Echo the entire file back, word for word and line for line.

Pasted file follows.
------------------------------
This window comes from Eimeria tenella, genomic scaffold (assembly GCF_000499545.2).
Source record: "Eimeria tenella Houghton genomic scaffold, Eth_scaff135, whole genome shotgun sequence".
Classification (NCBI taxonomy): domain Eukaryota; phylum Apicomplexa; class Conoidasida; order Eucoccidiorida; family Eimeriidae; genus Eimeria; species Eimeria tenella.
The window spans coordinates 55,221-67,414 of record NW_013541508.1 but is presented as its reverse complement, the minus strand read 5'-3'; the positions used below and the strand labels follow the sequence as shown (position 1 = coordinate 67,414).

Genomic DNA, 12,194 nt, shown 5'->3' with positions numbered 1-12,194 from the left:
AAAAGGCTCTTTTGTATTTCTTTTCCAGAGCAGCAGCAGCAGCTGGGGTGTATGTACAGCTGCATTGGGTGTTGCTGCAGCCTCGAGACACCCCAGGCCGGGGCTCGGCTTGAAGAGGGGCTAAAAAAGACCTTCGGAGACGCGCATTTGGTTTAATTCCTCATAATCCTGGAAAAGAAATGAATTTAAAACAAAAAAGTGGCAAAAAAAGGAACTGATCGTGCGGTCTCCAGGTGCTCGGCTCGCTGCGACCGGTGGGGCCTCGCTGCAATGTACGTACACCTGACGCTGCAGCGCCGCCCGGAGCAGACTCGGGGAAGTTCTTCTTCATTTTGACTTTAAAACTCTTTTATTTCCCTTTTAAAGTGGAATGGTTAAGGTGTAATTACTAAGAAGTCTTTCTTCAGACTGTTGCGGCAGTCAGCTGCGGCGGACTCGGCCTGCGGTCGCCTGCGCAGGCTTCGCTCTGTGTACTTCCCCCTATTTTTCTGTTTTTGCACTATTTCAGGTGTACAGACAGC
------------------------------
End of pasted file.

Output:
This window comes from Eimeria tenella, genomic scaffold (assembly GCF_000499545.2).
Source record: "Eimeria tenella Houghton genomic scaffold, Eth_scaff135, whole genome shotgun sequence".
Classification (NCBI taxonomy): domain Eukaryota; phylum Apicomplexa; class Conoidasida; order Eucoccidiorida; family Eimeriidae; genus Eimeria; species Eimeria tenella.
The window spans coordinates 55,221-67,414 of record NW_013541508.1 but is presented as its reverse complement, the minus strand read 5'-3'; the positions used below and the strand labels follow the sequence as shown (position 1 = coordinate 67,414).

Genomic DNA, 12,194 nt, shown 5'->3' with positions numbered 1-12,194 from the left:
AAAAGGCTCTTTTGTATTTCTTTTCCAGAGCAGCAGCAGCAGCTGGGGTGTATGTACAGCTGCATTGGGTGTTGCTGCAGCCTCGAGACACCCCAGGCCGGGGCTCGGCTTGAAGAGGGGCTAAAAAAGACCTTCGGAGACGCGCATTTGGTTTAATTCCTCATAATCCTGGAAAAGAAATGAATTTAAAACAAAAAAGTGGCAAAAAAAGGAACTGATCGTGCGGTCTCCAGGTGCTCGGCTCGCTGCGACCGGTGGGGCCTCGCTGCAATGTACGTACACCTGACGCTGCAGCGCCGCCCGGAGCAGACTCGGGGAAGTTCTTCTTCATTTTGACTTTAAAACTCTTTTATTTCCCTTTTAAAGTGGAATGGTTAAGGTGTAATTACTAAGAAGTCTTTCTTCAGACTGTTGCGGCAGTCAGCTGCGGCGGACTCGGCCTGCGGTCGCCTGCGCAGGCTTCGCTCTGTGTACTTCCCCCTATTTTTCTGTTTTTGCACTATTTCAGGTGTACAGACAGC